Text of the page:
With Oldsmobile's introduction of the semi-automatic transmission in 1937 came the need for a transmission fluid with greater resistance to sludge and varnish formation than had been hitherto available.
In 1940, when Oldsmobile introduced it, the Hydra-Matic transmission demonstrated a need for other fluid characteristics, namely: (1) prevention of excessive foaming which results in heat build-up, volume expansion, and loss of the fluid from the transmission; (2) fluidity at temperatures down to −40 F to prevent clutch plate failures due to burned facings; and (3) controlled lubricity, to assure smooth clutch engagement and to discourage stickslip, which results in clutch engagement squawk. Other important transmission fluid characteristics are corrosion protection, lack of an objectionable odor, and nontoxicity. It must be compatible with synthetic rubber seals, with previous as well as current production transmissions, and other previously qualified transmission fluids.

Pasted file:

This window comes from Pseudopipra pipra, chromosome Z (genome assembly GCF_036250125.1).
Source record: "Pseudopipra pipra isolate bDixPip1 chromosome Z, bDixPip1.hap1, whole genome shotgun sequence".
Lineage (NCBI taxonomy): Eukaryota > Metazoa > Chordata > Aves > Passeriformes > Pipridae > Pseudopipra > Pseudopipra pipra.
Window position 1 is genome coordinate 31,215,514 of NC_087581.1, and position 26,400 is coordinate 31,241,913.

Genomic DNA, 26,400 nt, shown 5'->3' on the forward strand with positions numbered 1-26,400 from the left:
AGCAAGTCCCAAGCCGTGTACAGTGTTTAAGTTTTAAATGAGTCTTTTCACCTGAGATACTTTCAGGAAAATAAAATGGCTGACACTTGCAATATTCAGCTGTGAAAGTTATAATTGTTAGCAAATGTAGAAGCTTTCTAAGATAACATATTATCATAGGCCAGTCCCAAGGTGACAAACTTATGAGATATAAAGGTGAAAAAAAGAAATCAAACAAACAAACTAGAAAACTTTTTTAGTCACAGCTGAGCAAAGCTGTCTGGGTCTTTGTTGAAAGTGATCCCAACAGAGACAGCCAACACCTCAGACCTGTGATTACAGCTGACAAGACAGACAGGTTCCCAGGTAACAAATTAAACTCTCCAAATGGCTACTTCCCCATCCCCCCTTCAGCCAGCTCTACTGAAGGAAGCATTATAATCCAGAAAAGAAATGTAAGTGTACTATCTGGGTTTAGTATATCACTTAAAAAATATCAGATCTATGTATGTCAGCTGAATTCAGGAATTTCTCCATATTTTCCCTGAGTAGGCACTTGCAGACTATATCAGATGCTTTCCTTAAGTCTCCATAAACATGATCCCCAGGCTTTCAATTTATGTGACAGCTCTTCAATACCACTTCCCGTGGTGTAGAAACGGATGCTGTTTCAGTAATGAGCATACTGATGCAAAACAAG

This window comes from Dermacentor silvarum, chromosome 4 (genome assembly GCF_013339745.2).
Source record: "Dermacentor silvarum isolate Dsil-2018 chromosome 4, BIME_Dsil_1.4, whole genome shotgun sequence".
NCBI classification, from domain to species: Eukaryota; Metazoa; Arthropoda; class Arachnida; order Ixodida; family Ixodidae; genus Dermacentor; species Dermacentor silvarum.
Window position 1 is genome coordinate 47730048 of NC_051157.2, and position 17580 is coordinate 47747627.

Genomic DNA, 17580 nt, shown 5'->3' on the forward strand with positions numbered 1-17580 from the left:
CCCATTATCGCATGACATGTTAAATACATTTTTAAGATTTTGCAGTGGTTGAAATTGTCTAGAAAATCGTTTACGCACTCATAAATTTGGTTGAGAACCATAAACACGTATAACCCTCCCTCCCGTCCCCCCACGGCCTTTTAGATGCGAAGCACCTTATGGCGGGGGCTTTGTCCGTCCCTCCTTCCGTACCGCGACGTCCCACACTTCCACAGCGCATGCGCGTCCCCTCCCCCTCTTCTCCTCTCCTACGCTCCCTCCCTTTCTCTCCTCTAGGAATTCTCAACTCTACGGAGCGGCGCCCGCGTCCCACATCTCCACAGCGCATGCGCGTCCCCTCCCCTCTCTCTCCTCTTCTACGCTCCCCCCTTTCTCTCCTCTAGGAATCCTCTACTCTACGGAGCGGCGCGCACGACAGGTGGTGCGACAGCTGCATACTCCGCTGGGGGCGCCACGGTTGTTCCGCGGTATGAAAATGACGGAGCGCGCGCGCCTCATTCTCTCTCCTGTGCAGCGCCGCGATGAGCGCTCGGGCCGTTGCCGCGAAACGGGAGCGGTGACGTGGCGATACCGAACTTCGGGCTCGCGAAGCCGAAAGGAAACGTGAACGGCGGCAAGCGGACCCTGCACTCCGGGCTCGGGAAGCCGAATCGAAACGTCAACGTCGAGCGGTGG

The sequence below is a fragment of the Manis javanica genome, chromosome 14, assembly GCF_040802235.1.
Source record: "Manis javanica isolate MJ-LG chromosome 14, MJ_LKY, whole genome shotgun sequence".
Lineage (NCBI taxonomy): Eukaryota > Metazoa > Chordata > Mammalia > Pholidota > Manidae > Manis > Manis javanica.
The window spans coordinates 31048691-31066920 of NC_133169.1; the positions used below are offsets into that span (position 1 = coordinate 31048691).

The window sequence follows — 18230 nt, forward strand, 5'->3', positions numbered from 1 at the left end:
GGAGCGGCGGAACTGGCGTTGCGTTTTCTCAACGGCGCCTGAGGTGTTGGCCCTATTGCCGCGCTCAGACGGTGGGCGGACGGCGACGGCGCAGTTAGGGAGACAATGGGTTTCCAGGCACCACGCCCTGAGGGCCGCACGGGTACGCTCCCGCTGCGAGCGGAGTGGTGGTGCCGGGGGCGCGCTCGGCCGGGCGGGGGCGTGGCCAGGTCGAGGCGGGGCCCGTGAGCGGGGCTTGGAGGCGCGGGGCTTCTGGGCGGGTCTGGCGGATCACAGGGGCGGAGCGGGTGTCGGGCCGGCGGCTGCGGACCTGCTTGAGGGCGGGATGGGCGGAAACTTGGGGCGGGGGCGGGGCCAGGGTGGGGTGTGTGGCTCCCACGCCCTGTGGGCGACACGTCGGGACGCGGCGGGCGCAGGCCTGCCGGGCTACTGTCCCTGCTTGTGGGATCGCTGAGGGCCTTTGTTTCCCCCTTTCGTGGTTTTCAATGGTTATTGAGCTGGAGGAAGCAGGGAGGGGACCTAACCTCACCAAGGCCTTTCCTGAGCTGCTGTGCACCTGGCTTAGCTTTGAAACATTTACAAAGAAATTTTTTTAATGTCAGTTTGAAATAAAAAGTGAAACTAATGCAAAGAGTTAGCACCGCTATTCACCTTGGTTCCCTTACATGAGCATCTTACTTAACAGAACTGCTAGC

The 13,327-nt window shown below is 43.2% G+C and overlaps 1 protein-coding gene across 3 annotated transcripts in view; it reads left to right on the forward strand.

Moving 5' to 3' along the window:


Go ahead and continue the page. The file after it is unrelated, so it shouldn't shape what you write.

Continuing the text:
Although reference will be made to the type A fluid qualification program and to some of its test procedures and history, the purpose of this paper is to relate briefly the previously untold experiences encountered during the 25-yr development of automatic transmission fluid.